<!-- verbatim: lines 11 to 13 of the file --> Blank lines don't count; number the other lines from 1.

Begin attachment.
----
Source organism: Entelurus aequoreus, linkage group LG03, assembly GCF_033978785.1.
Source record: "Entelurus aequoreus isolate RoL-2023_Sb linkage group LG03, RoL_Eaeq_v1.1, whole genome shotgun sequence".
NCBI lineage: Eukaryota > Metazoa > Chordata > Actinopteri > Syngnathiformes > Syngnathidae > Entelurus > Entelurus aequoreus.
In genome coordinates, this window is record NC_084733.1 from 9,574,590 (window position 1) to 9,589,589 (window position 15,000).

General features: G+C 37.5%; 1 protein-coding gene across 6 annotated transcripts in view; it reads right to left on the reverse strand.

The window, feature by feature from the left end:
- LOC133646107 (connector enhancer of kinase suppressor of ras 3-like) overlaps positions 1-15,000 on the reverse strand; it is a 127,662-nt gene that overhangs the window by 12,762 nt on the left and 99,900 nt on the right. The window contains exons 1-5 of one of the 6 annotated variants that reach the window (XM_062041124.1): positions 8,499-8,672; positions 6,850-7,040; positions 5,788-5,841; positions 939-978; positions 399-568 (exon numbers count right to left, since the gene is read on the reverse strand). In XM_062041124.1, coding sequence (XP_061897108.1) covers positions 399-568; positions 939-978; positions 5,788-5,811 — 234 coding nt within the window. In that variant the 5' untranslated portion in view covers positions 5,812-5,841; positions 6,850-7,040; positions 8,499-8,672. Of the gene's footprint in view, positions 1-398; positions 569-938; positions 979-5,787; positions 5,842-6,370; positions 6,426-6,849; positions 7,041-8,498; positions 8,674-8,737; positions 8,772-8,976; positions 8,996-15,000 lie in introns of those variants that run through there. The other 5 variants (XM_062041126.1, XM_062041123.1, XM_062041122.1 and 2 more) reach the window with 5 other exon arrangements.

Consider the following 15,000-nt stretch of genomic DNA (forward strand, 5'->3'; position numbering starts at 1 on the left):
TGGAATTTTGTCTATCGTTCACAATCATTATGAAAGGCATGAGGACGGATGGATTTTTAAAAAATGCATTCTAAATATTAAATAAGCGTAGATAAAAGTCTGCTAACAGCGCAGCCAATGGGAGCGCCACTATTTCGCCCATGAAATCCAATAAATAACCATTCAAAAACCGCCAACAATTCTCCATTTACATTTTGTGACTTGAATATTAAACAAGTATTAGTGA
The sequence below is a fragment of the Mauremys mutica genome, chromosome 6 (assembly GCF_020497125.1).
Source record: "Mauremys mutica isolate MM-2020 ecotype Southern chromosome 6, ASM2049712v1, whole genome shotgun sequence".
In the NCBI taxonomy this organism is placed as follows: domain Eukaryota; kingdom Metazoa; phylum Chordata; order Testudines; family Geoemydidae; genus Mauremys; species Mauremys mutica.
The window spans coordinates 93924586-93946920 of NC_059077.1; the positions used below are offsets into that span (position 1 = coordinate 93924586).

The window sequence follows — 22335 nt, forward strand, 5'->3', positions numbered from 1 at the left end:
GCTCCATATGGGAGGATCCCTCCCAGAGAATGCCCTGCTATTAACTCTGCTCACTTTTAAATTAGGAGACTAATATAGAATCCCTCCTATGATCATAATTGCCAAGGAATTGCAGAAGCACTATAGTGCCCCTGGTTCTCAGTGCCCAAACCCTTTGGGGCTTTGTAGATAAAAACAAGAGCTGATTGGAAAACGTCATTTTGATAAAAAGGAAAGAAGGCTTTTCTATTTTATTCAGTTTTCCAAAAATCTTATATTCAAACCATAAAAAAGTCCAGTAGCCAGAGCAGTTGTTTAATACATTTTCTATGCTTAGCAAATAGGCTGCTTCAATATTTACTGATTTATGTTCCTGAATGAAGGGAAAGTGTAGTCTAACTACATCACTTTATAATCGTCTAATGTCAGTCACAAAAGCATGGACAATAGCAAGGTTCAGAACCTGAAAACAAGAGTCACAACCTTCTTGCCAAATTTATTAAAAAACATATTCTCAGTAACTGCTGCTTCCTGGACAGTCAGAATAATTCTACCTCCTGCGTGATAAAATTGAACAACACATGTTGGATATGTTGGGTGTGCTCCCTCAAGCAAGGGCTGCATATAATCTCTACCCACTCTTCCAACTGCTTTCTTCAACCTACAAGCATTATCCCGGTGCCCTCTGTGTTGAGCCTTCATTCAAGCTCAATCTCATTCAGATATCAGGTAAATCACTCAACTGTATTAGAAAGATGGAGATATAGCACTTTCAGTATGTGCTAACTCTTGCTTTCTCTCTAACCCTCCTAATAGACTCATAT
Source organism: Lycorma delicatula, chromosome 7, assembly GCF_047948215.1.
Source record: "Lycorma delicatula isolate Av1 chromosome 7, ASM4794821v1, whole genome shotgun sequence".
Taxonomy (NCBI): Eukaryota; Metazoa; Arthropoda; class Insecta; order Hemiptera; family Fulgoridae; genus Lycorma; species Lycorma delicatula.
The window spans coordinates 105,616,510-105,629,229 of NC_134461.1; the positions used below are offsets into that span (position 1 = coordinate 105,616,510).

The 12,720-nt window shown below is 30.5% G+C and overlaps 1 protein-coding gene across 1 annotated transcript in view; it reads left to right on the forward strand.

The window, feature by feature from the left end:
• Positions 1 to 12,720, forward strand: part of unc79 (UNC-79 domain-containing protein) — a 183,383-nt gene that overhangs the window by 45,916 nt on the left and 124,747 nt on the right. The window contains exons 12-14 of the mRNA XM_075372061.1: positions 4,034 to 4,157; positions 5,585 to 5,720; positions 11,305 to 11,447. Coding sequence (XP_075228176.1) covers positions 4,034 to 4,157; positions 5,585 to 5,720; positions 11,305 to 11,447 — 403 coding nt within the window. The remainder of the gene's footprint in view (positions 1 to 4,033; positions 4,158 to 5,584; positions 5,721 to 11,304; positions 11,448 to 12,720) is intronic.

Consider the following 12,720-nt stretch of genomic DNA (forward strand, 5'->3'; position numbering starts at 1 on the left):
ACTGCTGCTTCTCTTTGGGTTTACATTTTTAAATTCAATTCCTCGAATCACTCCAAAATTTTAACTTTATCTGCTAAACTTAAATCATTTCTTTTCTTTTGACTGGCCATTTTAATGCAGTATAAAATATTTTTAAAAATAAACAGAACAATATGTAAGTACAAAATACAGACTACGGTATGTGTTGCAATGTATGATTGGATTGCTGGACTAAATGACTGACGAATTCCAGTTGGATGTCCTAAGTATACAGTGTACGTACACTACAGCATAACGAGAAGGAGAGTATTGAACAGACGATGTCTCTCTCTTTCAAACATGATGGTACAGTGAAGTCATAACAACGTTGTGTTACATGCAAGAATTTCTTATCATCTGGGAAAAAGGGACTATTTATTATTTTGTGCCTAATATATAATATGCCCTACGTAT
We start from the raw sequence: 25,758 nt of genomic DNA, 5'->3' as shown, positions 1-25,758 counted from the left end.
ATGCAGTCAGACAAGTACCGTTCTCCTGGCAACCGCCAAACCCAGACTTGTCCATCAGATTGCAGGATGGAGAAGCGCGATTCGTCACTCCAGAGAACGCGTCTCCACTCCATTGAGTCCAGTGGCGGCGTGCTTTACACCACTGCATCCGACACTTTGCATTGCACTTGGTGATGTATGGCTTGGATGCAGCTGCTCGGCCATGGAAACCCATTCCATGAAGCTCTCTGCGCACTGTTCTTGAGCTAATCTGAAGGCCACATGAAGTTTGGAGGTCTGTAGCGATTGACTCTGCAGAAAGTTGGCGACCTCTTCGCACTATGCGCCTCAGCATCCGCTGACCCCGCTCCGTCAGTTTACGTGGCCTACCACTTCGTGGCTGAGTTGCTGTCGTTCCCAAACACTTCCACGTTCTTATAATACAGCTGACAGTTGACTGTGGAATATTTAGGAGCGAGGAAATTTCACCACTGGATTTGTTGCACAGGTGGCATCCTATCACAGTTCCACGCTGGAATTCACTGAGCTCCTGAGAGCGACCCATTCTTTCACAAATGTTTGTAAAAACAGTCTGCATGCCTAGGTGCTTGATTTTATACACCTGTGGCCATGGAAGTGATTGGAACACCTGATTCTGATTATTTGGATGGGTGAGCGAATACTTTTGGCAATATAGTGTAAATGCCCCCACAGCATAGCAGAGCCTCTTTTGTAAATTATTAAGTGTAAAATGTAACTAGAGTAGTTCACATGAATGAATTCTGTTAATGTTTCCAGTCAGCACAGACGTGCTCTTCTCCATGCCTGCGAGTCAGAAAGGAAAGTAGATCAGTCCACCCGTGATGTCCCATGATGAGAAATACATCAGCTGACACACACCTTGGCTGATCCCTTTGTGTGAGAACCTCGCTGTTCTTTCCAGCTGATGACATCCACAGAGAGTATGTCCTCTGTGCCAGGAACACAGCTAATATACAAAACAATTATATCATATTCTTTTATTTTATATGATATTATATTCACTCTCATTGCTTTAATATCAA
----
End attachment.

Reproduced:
Source record: "Mauremys mutica isolate MM-2020 ecotype Southern chromosome 6, ASM2049712v1, whole genome shotgun sequence".
In the NCBI taxonomy this organism is placed as follows: domain Eukaryota; kingdom Metazoa; phylum Chordata; order Testudines; family Geoemydidae; genus Mauremys; species Mauremys mutica.
The window spans coordinates 93924586-93946920 of NC_059077.1; the positions used below are offsets into that span (position 1 = coordinate 93924586).